VI GEO GIST – INDIA : CLIMATE, VEGETATION AND CLIMATE

  • Weather is about day to day changes in the atmosphere. It includes changes in temperature, rainfall and sunshine.

Broadly, the major seasons recognized in India are:

  • Cold Weather Season (Winter) December to February
  • Hot Weather Season (Summer) March to May
  • South West Monsoon Season (Rainy) June to September
  • Season of Retreating Monsoon (Autumn) October and November.

# Hot and dry winds called Loo blow during the day in the Hot Weather Season.

South West Monsoon Season:

  • This season is marked by the onset and advance of monsoon.
  • The winds blow from the Bay of Bengal and Arabian Sea towards the land. They carry moisture with them.
  • When these winds strike the mountain barriers, rainfall occurs.

Season of Retreating Monsoons or Autumn:

  • Winds move backward from the mainland to the Bay of Bengal.
  • The southern parts of India, particularly Tamil Nadu and Andhra Pradesh receive rainfall in this season.

Climate: Climate is about the average weather condition, which have been measured over many years.

  • The climate of India has broadly been described as Monsoon type.
  • Due to India’s location in the tropical region, most of the rain is brought by monsoon winds.

INDIA : CLIMATE, VEGETATION AND WILDLIFE

  • The climate of a place is affected by its location, altitude, distance from the sea, and relief.
  • Due to varied climatic conditions, India has a wide range of natural vegetation.

Vegetation of India can be divided into five types. They are:

  • Tropical Evergreen Forests or Tropical Rain Forest: They occur in the areas which receive heavy rainfall. Important trees found in these forests are Mahagony, ebony and rosewood.
  • Tropical Deciduous Forests or Monsoon Forests: Important trees of these forests are sal, teak, peepal, neem and shisham.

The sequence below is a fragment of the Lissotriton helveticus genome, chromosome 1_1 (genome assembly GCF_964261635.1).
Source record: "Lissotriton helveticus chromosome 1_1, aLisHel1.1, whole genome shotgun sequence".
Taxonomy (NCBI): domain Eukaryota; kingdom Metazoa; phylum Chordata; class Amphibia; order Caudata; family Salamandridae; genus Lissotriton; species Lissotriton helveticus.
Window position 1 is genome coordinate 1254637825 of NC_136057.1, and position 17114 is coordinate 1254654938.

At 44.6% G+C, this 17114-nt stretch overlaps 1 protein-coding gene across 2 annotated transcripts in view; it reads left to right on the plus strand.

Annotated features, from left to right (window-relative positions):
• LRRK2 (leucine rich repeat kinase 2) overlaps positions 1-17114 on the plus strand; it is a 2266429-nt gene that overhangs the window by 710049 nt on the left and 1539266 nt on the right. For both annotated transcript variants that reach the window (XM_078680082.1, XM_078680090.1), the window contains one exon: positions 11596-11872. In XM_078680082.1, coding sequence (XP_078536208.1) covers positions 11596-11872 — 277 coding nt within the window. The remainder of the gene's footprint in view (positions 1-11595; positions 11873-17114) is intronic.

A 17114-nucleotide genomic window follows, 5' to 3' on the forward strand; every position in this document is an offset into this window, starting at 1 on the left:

• Thorny bushes: Plants are like Cactus, Khair, Babool and Keekar.
  • Mountain Vegetation: The trees are coniferous having broad bases and conical tops. Important species of trees are the pine, chir and deodar.
  • Mangrove forests: These are grown in the saline water. Example: Sunderbans.

Wildlife:

  • Gir forest in Gujarat is the home of Asiatic lions.
  • Forests of Assam are the home of the elephants and one-horned rhinoceroses.
  • Camels and wild asses are found in the Great Indian desert and the Rann of Kuchch respectively.
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VI NCERT Geo Gist – Motions of the Earth

Rotation:

  • The earth has two types of motions, namely rotation and revolution.
  • Rotation is the movement of the earth on its axis.
  • The movement of the earth around the sun in a fixed path or orbit is called Revolution.
  • The axis of the earth which is an imaginary line, makes an angle of 66 1/2o with its orbital plane. The plane formed by the orbit is known as the orbital plane.
  • The circle that divides the day from night on the globe is called the circle of illumination. This circle does not coincide with the axis.
  • The earth takes about 24 hours to complete on rotation around its axis. The period of rotation is known as the earthday. This is the daily motion of the earth.

What would happen if the earth did not rotate?

The portion of the earth facing the sun would always experience day, thus bringing continuous warmth to the region. The other half would remain in darkness and be freezing cold all the time. Life would not have been possible in such extreme conditions.

Revolution:

  • It takes 365 ¼ days (one year) to revolve around the sun.
  • A year is usually divided into summer, winter, spring and autumn seasons.
  • Seasons change due to the change in the position of the earth around the sun.
  • The longest day and the shortest night at Tropic of Cancer occur on 21st At this time in the Southern Hemisphere all these conditions are reversed. It is winter season there. The nights are longer than the days. This position of the earth is called the Summer Solstice.
  • On 22nd December, the Tropic of Capricorn receives direct rays of the sun as the South Pole tilts towards it. As the sun’s rays fall vertically at the Tropic of Capricorn, a larger portion of the Southern Hemisphere gets light. Therefore, it is summer in the Southern Hemisphere with longer days and shorter nights. The reverse happens in Northern Hemisphere. This position of the earth is called the Winter Solstice.
  • On 21st March and September 23rd, direct rays of the sun fall on the equator. At this position, neither of the pole is tilted towards the sun; so, the whole earth experiences equal days and equal nights. This is called an equinox.

Hence, there are days and nights and changes in the seasons because of the rotation and revolution of the earth respectively.